Children need calmness. It gives them a kind of security. Peace and the control of temper is a powerful and important value that is largely a product of love and of the atmosphere created in a home!
What do you do when you and your spouse disagree on how to handle discipline in your home?
Although watching people fight seems to be a national past time (on TV, in political debates, and all over the tabloids), I don’t know a single person who enjoys the fighting at home. Sometimes it feels like there’s no hope in sight. (But there is . . . keep reading.)
When there are so many demands on our time, how can we make time we have with our kids really count? Christy Wright, author of Business Boutique and a Certified Business Coach and Ramsey Personality, shares her tips for how to truly be present with the ones we love most.
Tonight my three-year-old and I had a little stand-off. He wanted to wear his brother’s roller skates (instead of his own), and he thought that kicking, screaming, hitting, and biting would do the trick. Dinner was on the stove, my husband was delayed getting home from work, I’d just had a full afternoon of unproductive […]
In our fast-paced, technology-driven society, mealtimes present a rare opportunity to spend a few screen-free moments with your family. I decided that I wasn’t willing to sacrifice this precious time together because of food battles and instead chose to focus on the quality of our interactions around the table.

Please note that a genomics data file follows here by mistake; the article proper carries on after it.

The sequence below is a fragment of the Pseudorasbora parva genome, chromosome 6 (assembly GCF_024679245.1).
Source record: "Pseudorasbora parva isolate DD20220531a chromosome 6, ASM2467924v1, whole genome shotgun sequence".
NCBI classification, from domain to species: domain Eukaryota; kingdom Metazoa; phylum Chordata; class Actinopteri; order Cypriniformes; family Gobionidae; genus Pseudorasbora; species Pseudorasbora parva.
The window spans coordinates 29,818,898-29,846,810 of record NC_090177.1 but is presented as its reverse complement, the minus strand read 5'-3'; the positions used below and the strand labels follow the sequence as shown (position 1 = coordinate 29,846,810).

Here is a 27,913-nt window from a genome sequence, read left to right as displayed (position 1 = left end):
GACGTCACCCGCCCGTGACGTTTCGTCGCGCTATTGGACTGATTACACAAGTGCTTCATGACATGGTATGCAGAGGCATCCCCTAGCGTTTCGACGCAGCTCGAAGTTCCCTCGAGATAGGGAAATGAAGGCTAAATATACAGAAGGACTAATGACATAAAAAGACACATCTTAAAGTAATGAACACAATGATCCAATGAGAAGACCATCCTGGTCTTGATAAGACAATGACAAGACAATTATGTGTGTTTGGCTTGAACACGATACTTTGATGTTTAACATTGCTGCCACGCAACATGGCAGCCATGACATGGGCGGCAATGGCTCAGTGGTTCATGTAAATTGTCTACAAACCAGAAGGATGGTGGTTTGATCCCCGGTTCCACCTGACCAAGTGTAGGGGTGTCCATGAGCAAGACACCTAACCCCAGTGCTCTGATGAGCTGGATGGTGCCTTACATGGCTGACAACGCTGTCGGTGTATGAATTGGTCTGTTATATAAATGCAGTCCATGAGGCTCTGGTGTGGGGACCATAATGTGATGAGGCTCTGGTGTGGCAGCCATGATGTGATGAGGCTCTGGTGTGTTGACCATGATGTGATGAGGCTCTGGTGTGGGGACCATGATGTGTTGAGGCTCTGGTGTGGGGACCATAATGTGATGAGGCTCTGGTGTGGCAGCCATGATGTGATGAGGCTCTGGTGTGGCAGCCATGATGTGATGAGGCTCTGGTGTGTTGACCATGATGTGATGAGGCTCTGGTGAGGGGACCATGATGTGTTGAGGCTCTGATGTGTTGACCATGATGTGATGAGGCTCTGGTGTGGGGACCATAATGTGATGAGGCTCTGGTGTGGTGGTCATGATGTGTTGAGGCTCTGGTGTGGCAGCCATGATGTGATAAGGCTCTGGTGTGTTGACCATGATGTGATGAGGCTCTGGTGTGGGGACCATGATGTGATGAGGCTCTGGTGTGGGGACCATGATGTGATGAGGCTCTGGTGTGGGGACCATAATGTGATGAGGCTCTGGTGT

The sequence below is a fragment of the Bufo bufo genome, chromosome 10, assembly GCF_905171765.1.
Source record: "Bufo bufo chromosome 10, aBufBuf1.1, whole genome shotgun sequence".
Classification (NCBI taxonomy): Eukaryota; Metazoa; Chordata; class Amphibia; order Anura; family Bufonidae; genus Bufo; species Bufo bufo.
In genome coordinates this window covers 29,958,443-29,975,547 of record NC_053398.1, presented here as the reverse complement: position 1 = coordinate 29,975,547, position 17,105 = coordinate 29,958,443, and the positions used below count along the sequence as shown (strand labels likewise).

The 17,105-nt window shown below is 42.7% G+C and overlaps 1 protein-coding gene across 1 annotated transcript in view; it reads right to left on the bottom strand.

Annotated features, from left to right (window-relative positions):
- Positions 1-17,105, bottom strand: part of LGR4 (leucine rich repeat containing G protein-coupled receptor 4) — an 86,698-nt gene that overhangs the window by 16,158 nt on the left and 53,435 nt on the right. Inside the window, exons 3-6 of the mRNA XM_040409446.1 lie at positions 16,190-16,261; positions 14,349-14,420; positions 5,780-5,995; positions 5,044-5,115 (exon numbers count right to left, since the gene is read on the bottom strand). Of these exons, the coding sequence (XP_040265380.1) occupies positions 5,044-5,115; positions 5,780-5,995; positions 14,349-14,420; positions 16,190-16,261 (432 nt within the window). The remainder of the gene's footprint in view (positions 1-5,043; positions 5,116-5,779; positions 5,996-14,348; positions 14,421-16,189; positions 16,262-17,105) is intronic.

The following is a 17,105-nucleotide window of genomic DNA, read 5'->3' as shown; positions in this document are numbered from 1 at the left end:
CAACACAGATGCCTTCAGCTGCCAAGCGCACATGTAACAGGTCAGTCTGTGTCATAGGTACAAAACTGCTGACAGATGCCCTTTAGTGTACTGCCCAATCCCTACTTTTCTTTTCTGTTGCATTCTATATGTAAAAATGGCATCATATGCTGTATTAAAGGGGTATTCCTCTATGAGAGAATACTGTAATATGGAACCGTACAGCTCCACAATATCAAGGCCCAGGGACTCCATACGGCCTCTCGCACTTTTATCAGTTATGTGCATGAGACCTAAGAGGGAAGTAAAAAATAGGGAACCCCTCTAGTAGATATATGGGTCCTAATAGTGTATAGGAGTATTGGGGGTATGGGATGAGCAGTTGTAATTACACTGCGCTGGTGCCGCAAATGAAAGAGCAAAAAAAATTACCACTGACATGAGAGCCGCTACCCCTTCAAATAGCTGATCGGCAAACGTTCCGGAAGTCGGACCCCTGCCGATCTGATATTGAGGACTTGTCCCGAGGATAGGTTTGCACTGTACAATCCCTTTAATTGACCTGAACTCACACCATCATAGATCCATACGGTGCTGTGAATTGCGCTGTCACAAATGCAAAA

Slowing down the pace of life allows us to regroup, reconnect, and recharge. A life less hurried is a life more sweetly savored.
Do you have trouble motivating your kids to do their share around the house? Check out these five very practical tips from parenting expert Amy McCready to help you get your family routines back on track.
In the spirit of encouraging growth and freedom, I’ve made a list of things I will not fix for my kids this summer…
My children feel the influence of my own mother’s patience, love and sacrifice, through my best attempts to emulate her. Her influence continually fills our hearts with love.
It is OK to struggle; everybody does. It is what we do as a result of the challenge that matters. Will we learn from it or allow it to defeat us?
At my first set of student-teacher conferences, I was taken aback when an Indian mother turned to me and said, “Please be stricter with my son. he needs a firm hand, and he needs to take his studies much more seriously.” I had thought her son was doing just fine, but she clearly thought he could do much better.